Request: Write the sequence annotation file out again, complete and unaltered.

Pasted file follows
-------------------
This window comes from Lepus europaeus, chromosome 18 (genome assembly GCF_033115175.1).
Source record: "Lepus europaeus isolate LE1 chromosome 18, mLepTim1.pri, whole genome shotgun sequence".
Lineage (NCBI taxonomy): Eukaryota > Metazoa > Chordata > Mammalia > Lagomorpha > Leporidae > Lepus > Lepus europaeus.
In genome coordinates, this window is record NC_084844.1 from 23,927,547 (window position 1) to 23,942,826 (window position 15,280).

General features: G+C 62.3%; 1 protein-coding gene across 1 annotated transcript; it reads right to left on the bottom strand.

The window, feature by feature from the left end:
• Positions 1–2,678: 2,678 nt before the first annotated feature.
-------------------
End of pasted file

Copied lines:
This window comes from Lepus europaeus, chromosome 18 (genome assembly GCF_033115175.1).
Source record: "Lepus europaeus isolate LE1 chromosome 18, mLepTim1.pri, whole genome shotgun sequence".
Lineage (NCBI taxonomy): Eukaryota > Metazoa > Chordata > Mammalia > Lagomorpha > Leporidae > Lepus > Lepus europaeus.
In genome coordinates, this window is record NC_084844.1 from 23,927,547 (window position 1) to 23,942,826 (window position 15,280).

General features: G+C 62.3%; 1 protein-coding gene across 1 annotated transcript; it reads right to left on the bottom strand.

The window, feature by feature from the left end:
• Positions 1–2,678: 2,678 nt before the first annotated feature.